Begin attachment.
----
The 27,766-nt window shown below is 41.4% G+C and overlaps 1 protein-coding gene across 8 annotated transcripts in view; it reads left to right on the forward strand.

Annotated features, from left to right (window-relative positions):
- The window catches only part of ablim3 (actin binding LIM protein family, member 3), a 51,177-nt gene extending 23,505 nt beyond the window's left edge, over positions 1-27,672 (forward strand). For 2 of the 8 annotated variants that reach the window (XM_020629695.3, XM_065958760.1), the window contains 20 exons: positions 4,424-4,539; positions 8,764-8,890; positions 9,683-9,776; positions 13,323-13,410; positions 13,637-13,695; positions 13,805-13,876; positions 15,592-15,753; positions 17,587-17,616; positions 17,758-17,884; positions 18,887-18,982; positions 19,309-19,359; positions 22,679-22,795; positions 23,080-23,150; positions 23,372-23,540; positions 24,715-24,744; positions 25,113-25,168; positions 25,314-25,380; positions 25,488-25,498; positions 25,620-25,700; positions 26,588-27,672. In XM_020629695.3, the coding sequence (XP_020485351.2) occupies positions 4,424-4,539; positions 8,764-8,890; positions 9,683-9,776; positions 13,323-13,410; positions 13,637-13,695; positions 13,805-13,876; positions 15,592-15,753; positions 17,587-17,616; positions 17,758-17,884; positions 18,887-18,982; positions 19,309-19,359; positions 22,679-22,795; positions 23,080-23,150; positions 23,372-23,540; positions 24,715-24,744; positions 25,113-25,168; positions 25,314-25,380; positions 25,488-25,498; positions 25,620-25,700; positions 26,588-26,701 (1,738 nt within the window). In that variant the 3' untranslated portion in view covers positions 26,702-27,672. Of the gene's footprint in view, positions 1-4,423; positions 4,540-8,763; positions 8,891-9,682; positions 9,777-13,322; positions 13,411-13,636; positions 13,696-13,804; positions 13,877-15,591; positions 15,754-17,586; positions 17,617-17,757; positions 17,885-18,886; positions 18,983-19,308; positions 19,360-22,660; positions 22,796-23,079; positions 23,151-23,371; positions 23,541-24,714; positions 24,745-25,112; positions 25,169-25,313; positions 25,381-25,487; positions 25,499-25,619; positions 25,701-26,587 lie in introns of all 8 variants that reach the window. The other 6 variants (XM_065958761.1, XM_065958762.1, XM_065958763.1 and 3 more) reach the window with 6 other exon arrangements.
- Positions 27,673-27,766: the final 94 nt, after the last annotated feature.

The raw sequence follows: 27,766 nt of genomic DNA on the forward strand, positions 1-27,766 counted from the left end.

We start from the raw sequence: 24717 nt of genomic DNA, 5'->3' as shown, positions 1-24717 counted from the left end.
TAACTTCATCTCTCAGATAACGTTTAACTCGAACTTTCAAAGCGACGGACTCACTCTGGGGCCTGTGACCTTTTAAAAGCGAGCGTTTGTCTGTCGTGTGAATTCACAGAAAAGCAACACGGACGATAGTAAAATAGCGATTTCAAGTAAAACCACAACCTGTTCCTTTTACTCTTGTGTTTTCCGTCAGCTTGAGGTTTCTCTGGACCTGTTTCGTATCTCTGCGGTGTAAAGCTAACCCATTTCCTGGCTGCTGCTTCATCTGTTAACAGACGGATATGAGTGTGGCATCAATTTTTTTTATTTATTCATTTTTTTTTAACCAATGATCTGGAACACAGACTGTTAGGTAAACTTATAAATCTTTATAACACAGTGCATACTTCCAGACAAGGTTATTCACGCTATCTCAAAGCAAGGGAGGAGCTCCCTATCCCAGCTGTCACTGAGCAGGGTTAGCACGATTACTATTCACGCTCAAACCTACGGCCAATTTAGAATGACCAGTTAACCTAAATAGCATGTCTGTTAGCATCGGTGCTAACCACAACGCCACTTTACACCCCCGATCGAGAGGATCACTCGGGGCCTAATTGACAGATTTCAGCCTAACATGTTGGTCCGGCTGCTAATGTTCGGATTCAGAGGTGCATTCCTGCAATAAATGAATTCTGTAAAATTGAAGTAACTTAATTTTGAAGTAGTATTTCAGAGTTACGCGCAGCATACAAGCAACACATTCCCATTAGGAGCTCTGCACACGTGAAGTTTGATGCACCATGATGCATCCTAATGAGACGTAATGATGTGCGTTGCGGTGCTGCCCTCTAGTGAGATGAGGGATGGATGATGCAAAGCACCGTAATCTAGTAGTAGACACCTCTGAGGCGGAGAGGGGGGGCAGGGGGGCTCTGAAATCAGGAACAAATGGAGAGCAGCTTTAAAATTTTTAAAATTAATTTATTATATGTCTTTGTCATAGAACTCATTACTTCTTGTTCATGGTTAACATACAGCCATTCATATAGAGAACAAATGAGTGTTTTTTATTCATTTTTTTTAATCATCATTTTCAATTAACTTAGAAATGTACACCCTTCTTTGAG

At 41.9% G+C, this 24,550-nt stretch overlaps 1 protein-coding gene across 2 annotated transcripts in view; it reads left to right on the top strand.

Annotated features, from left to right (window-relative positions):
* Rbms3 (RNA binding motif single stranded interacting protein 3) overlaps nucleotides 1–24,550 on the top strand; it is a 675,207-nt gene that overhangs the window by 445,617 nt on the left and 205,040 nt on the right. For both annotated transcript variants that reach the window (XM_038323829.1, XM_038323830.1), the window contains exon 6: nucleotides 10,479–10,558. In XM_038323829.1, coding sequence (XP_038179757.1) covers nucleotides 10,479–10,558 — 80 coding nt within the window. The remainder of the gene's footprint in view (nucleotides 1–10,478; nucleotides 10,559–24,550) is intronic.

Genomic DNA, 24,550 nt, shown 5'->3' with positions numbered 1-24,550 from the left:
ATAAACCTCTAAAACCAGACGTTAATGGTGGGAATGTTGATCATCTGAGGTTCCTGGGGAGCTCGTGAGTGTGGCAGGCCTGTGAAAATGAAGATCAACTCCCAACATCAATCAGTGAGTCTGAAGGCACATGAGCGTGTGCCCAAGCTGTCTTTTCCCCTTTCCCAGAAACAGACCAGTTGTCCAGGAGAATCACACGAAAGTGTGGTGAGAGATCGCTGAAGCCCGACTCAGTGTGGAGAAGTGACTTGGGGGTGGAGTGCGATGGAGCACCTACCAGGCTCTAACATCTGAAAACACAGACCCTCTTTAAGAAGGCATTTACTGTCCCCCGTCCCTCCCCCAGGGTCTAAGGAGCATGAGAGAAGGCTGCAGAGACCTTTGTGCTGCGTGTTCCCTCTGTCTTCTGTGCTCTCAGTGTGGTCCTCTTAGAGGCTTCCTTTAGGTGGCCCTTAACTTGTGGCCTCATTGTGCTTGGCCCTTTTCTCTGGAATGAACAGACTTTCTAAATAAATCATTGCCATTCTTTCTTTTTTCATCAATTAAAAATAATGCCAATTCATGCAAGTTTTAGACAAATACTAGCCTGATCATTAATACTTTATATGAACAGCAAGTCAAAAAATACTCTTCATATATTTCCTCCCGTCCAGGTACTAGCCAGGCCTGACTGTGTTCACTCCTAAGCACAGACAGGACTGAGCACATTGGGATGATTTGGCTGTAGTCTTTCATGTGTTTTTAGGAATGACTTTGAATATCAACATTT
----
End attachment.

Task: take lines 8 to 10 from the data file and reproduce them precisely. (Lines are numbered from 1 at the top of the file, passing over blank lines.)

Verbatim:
At 41.9% G+C, this 24,550-nt stretch overlaps 1 protein-coding gene across 2 annotated transcripts in view; it reads left to right on the top strand.

Annotated features, from left to right (window-relative positions):
* Rbms3 (RNA binding motif single stranded interacting protein 3) overlaps nucleotides 1–24,550 on the top strand; it is a 675,207-nt gene that overhangs the window by 445,617 nt on the left and 205,040 nt on the right. For both annotated transcript variants that reach the window (XM_038323829.1, XM_038323830.1), the window contains exon 6: nucleotides 10,479–10,558. In XM_038323829.1, coding sequence (XP_038179757.1) covers nucleotides 10,479–10,558 — 80 coding nt within the window. The remainder of the gene's footprint in view (nucleotides 1–10,478; nucleotides 10,559–24,550) is intronic.